There are more ways than ever for Mac users to buy, manage, and listen to music. Not content to let Apple rule the music world with iTunes, Google and Amazon are vying for ways to get your money or get in your face with free services to compete with iTunes.
While it’s a mostly brain dead idea to stream music from the cloud to your iDevices or your Mac, storing music in the cloud has benefit. Use a web browser or Google’s free Music Manager app on your Mac to manage your music in the cloud. Amazon’s rudimentary Mac app doesn’t do much more than download.
Send In The Cloud Clowns
Why store your music in the cloud instead of just leaving it on your Mac? The cloud, whether Apple’s iCloud, Google Music, or Amazon Music, gives you a safe, inexpensive way to store music as a backup somewhere else besides your Mac.
That’s all well and good, but all three music vendors– Apple, Google, and Amazon– also want something in exchange for the privilege.
Money needs to change hands somewhere along the line. For Apple, iTunes is the store and the player and the manager.
For Amazon and Google you can visit their online music stores via a web browser. Compared to iTunes, the experience for both is slow and convoluted at best, downright sucky at worst.
That said, it works, but the overall searching, buying, downloading, and using process is anything but a pleasant time, especially when compared to Apple’s seamless experience in iTunes.
Amazon’s Cloud Drive lets you keep up to 5 gigabytes of storage (music, too) for free. When you buy music on Amazon there’s a one click option to store it on Cloud Drive, all using your Amazon account.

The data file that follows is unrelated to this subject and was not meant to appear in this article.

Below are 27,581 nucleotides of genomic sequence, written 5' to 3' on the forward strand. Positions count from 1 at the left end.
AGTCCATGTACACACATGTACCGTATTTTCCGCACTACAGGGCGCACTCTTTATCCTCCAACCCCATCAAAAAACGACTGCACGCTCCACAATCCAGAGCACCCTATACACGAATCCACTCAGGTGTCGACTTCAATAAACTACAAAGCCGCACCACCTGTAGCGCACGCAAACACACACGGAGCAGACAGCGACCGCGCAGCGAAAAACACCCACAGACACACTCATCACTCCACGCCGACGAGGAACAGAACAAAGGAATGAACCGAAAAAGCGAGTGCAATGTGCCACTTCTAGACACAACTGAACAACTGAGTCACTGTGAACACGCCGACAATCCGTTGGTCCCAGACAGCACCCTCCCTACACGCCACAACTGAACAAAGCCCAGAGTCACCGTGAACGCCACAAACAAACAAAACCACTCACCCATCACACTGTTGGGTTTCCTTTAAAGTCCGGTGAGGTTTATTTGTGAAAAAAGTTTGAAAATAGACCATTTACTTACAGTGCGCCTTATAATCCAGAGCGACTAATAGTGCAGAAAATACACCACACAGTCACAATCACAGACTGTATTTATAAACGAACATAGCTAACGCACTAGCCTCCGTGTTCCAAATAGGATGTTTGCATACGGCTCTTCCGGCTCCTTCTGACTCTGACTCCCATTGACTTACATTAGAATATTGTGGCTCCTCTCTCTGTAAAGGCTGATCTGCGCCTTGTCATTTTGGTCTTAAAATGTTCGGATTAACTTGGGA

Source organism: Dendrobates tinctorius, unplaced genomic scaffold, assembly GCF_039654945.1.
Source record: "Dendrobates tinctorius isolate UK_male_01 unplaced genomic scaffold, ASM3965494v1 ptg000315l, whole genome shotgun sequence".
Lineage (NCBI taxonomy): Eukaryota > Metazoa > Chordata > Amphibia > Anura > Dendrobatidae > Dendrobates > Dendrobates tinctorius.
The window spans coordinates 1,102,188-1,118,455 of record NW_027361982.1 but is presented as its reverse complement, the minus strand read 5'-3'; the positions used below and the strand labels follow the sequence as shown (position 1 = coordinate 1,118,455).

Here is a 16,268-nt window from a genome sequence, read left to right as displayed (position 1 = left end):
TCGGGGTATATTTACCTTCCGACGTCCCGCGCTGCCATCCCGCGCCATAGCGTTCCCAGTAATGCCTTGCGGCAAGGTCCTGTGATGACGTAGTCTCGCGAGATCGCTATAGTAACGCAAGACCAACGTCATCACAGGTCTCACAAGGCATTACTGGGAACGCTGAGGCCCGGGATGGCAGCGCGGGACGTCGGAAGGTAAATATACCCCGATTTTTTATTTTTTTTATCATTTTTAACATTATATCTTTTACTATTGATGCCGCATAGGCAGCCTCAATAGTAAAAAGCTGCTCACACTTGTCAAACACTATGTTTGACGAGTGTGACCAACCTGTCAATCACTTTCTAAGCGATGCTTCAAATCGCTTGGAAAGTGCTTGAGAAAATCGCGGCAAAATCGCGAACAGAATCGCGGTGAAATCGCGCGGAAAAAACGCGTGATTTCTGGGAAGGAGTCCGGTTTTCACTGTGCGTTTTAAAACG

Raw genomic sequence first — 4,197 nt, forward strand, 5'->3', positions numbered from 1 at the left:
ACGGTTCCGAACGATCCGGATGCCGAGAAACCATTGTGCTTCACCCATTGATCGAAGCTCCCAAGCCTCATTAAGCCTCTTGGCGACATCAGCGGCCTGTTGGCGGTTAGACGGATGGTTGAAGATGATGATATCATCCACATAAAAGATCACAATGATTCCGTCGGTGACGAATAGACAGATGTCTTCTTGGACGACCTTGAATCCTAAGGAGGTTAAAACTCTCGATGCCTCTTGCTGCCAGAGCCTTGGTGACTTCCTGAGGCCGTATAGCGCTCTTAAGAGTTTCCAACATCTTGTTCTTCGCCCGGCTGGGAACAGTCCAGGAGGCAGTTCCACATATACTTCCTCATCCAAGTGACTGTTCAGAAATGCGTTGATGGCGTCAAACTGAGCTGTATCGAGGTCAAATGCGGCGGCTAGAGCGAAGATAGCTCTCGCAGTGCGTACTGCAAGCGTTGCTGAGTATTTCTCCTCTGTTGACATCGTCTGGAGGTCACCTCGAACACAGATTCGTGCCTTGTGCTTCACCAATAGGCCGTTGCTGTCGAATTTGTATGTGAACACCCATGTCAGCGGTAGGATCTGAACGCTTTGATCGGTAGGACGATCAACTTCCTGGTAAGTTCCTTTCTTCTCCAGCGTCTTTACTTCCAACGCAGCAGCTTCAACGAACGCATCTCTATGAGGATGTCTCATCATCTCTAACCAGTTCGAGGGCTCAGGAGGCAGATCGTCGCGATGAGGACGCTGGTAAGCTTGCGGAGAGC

After that, like Apple’s iCloud, there’s a price. Google’s Music, on the other hand, lets you store 20,000 songs from your music collection (including iTunes) for free. Songs purchased from Google do not apply against the 20,000 limit.
The Google Music web site is easier to use and less complicated than Amazon’s music section, though both are very browser-like (as in cumbersome and messy). If you’d rather manage your music using an app, both Google and Amazon have free Mac apps.
Send In The Apps
The Google Music Manager app is really a Preference Pane in your Mac’s System Preferences. It logs in to your Google account and begins uploading music direct from iTunes on your Mac. Asking permission first would be a nice touch, Google.
From the Preference Pane you can sync specific playlists to Google Music. Options include Upload (playlists), Download (from Google’s cloud storage), and Advanced which allows for podcasts to be uploaded, and bandwidth options (it takes awhile, as in hours and hours, to upload thousands of songs, so your internet connection may slow to a crawl).
Google Music tracks are higher quality 320Kbps and there are plenty of free songs. While the app is simple enough to use, it only manages your music, and doesn’t double as a player.
A single Go To Google Music button opens a browser window to the Google Music Store. The app wouldn’t stop uploading my entire library and focus on the playlists I checked.
Amazon’s Music Store doesn’t fare much better. The Amazon MP3 Downloader app has two buttons. One to download music you’ve purchased on Amazon. And one to open a browser window to shop Amazon for music.
Music from either service can be imported into iTunes and synced with your iPhone or iPod. All three stores have an excellent selection of music, though iTunes is far easier and more convenient to buy, manage, and sync music.
What’s the compelling reason to use Amazon MP3 store or Google Music store? The selection may vary a bit, one store offering tracks not found in another. And price. Both stores appear to offer more songs and albums at a lower price than Apple’s iTunes. If you don’t mind the convoluting purchasing and downloading methodology, your iTunes collection can grow and save you some money in the process.
What about the cloud? It’s good for storage and not much else. Streaming music is a brain dead idea for non-Wi-Fi connected mobile devices. For now, neither Amazon nor Google offer a music searching, buying, and using experience on the Mac that seriously competes with iTunes.